Why Do They Matter?
In every organization, there is an unacknowledged system through which work is accomplished. This system will not be found on any organizational chart. This system is guided by everyday leaders who are relied upon heavily yet are often unappreciated. These everyday leaders use influence, the building of relationships, knowledge, and expertise to advocate for the organization and enhance the contributions of employees.
Everyday leaders gain support through respect and relationship building without holding a position of authority. But, why do they matter? In a nutshell, the reason everyday leaders matter is influence. Those who can influence are those who get results. This has a big impact, whether for good or bad, on your organization. Everyday leaders have the potential to influence employees to either pursue the agenda of the organization, or their own agenda; the priorities of the organization, or conflicting priorities; the timelines of the organization, or those of their own design.
Power and influence is no longer held only by those in a position of authority, it is shared throughout the organization by employees at every level. Everyday leadership is powerful, more powerful than most formal leaders recognize. And, if you don’t recognize it, you lose the opportunity to harness its power for the good of the whole.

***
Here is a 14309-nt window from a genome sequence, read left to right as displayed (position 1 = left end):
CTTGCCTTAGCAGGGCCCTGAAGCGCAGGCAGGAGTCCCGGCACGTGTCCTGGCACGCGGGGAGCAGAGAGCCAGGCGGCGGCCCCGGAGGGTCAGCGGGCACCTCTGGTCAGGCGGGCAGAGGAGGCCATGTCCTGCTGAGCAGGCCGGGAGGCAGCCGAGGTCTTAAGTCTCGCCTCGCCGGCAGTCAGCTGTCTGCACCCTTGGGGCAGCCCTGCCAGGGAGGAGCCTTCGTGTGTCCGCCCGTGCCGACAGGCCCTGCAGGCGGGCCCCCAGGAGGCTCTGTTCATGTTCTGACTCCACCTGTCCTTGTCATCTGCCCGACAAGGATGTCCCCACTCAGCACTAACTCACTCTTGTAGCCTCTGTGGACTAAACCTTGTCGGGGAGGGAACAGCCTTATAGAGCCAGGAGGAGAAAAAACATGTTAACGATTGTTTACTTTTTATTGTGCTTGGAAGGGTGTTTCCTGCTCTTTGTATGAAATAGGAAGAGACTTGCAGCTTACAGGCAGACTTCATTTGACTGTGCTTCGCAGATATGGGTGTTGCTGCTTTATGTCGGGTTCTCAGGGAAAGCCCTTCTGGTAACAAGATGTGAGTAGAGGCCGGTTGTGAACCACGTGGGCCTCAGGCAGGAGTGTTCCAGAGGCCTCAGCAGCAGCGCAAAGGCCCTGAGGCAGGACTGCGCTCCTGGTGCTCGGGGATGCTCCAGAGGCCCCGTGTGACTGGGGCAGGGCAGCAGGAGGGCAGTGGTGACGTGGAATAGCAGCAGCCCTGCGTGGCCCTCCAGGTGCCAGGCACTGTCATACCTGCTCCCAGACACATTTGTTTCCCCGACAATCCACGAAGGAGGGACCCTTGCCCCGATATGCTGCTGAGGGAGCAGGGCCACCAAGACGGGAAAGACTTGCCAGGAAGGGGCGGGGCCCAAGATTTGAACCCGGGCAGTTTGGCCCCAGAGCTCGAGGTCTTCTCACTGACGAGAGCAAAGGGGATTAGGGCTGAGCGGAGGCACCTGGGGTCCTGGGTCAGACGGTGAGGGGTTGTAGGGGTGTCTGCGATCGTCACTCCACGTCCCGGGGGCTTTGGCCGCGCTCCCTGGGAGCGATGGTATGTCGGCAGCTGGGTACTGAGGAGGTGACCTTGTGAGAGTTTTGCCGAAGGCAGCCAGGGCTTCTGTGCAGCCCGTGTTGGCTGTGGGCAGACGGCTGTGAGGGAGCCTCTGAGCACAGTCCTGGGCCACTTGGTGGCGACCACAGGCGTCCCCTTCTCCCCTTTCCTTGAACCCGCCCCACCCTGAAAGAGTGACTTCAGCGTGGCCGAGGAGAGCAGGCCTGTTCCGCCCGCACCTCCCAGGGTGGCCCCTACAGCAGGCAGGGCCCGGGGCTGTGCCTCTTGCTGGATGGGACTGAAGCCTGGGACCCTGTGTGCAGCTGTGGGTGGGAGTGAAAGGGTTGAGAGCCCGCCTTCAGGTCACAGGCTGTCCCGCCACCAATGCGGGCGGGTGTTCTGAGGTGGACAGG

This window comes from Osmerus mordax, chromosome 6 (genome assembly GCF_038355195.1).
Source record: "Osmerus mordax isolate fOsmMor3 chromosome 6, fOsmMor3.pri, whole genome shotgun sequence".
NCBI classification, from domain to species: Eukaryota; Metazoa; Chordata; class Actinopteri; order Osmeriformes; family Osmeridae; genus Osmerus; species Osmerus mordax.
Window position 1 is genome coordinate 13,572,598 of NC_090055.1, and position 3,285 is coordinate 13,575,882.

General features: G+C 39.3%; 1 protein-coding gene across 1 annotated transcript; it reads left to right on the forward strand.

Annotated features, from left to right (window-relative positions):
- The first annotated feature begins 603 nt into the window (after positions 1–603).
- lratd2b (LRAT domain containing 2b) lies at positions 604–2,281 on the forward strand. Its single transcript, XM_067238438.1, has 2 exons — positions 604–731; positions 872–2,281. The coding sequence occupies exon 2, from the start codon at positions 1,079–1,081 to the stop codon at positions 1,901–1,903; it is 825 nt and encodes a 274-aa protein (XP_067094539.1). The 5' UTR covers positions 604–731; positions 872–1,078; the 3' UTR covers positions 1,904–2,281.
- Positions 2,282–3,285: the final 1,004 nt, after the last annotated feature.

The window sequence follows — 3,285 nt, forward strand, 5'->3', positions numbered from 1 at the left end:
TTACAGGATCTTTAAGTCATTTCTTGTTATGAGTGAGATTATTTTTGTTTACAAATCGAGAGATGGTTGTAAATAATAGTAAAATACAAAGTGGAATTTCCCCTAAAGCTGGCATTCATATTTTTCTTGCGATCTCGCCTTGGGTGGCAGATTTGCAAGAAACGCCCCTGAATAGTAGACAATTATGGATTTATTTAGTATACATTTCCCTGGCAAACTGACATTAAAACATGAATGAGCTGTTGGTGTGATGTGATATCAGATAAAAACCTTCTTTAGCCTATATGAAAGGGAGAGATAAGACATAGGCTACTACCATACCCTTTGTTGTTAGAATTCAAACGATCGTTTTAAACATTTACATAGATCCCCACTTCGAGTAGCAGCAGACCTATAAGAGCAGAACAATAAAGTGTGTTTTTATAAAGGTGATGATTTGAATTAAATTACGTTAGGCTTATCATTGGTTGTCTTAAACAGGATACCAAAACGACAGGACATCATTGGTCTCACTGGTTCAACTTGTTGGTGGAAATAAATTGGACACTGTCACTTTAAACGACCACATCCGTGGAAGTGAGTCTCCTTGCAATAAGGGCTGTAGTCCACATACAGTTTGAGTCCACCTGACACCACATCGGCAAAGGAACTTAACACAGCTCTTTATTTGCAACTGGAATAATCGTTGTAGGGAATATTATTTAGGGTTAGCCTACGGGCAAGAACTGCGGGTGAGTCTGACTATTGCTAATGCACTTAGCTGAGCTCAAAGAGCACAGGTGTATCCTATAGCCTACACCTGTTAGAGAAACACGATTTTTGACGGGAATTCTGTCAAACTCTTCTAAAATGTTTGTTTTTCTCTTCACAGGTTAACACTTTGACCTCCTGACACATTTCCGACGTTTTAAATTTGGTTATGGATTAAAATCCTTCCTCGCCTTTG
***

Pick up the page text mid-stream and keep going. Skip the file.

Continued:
The culture of the organization can either hinder or promote everyday leadership. A culture that empowers everyday leaders to make a positive contribution to the organization promotes encouragement, opportunity, and the sharing of ideas and knowledge. Sharing in the leadership responsibility improves the quality of decision-making and strengthens the commitment to decisions made. Everyday leadership gives employees a voice and management an advocate.
Formal leaders should serve as facilitators; they should encourage empowerment and participation. Everyday leaders relieve formal leaders of the responsibility to control everything. This allows them to focus their energies on the important tasks of planning and coordination.
There is a limit to a formal leader’s ability to exercise influence, wield authority, and exert power. Leadership should be seen as dynamic and fluid rather than fixed. It is an emergent property where a group of individuals bring their expertise together in pursuit of a shared goal. And, it is in this environment where everyday leaders make their impact. Learn to recognize the everyday leaders in your organization; harness their power for the good of all.
© 2015 Elizabeth Stincelli
Liz Stincelli is passionate about recognizing and inspiring the leader in each of us. She is the CEO of Stincelli Advisors where she focuses on helping organizations engage employees and improve organizational culture. Liz holds a Doctor of Management degree with an emphasis on organizational leadership.
Learn more about Liz by visiting her website, stincelliadvisors.com and connect with her on Twitter @infinitestin, Google+, and LinkedIn. You can contact her by email at firstname.lastname@example.org.